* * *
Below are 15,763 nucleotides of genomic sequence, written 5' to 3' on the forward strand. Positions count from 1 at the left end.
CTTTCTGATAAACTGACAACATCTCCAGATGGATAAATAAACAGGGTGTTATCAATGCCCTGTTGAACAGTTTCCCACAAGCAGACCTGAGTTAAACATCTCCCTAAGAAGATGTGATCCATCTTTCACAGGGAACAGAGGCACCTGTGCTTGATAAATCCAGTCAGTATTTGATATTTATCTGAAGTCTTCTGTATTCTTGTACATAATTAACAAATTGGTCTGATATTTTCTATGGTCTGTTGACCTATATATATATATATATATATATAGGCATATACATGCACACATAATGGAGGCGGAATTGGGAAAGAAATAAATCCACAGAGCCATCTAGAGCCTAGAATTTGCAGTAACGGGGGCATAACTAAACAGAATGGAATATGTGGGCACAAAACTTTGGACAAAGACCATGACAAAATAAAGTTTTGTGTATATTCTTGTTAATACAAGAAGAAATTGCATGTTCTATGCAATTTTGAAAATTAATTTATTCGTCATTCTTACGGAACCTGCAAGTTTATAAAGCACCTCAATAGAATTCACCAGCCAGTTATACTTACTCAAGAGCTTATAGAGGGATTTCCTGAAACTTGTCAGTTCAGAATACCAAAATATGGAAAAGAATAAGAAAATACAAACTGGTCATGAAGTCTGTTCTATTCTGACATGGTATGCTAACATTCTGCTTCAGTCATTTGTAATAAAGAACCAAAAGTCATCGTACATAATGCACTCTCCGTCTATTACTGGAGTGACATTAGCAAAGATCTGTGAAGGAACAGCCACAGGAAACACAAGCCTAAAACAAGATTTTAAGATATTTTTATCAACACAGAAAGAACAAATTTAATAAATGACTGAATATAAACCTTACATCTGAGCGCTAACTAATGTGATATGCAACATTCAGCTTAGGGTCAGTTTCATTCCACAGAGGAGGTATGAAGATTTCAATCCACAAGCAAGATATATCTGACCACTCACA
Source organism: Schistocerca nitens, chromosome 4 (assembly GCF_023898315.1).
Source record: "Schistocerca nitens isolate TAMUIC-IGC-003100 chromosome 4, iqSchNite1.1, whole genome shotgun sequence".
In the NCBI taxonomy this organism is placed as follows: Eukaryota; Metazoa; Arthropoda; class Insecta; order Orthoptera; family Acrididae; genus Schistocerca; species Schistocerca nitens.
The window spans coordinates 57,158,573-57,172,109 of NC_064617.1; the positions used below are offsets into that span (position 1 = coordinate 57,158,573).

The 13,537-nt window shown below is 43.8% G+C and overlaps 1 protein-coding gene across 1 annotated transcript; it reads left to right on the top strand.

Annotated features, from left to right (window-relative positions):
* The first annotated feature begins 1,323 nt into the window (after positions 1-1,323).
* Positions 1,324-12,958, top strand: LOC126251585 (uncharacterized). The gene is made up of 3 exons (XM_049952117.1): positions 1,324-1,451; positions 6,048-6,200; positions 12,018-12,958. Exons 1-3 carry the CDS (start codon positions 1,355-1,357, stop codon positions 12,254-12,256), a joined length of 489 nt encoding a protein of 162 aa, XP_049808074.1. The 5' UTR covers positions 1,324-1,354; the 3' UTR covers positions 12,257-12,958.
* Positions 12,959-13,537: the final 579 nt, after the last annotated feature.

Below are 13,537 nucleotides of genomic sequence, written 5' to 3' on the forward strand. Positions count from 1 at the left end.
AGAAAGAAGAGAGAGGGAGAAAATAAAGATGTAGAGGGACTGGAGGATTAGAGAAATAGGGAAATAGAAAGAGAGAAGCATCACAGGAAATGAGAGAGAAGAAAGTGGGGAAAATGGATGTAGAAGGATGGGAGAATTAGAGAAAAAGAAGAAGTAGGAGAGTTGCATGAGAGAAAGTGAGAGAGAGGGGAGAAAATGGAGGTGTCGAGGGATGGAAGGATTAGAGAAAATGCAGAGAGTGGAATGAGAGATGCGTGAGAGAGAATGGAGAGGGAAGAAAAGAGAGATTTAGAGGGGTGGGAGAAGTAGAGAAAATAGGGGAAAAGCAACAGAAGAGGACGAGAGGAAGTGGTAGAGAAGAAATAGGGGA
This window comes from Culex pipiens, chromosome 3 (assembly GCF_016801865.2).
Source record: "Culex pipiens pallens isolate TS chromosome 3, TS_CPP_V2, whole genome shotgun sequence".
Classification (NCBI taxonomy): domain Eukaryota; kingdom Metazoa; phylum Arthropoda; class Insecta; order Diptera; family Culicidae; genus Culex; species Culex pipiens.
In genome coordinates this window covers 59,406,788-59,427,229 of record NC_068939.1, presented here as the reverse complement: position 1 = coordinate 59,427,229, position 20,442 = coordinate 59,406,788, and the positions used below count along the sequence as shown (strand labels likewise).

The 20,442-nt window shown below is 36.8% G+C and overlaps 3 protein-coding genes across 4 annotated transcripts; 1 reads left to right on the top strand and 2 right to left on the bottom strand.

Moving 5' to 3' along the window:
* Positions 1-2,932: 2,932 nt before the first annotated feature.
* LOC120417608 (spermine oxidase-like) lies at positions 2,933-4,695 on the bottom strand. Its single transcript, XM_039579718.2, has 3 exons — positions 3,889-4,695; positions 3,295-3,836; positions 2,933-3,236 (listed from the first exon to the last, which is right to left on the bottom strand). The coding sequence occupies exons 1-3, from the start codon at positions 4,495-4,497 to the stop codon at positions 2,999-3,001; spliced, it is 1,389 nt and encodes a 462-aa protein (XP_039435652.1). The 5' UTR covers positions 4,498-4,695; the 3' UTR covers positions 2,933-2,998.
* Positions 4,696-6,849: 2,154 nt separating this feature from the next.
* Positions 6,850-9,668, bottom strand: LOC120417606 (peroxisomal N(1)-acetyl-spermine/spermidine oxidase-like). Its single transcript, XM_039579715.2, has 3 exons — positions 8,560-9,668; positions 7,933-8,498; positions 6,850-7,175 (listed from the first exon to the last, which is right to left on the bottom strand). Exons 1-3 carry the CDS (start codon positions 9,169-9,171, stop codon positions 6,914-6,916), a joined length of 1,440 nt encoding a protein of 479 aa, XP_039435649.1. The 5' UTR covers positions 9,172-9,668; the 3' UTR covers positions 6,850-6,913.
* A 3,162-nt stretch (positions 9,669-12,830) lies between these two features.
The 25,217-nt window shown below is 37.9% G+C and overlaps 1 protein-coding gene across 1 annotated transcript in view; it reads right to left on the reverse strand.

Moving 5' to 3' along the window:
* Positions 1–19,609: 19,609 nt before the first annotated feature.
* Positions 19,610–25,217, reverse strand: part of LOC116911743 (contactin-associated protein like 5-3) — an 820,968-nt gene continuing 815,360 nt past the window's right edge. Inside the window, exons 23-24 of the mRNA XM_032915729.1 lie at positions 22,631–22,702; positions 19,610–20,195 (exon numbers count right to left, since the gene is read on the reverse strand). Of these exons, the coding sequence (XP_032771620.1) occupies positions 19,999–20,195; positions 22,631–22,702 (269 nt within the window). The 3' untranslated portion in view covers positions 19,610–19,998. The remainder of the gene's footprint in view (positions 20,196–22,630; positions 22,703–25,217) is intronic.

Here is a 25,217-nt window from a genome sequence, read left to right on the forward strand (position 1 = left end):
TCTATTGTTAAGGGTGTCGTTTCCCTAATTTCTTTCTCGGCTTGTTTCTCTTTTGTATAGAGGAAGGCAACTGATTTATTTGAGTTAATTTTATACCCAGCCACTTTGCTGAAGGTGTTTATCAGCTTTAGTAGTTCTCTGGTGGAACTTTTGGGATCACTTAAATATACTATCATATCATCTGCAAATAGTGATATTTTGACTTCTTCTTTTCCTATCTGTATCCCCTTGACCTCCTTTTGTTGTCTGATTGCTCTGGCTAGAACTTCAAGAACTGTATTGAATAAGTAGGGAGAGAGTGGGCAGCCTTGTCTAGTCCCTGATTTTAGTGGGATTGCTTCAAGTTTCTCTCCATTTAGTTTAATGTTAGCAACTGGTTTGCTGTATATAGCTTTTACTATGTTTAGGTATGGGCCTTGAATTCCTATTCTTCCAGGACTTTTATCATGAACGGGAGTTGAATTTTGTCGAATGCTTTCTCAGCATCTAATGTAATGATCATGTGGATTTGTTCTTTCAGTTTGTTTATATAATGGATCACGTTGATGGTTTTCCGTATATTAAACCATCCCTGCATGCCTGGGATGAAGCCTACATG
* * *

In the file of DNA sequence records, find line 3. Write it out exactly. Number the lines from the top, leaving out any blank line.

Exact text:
Source organism: Schistocerca nitens, chromosome 4 (assembly GCF_023898315.1).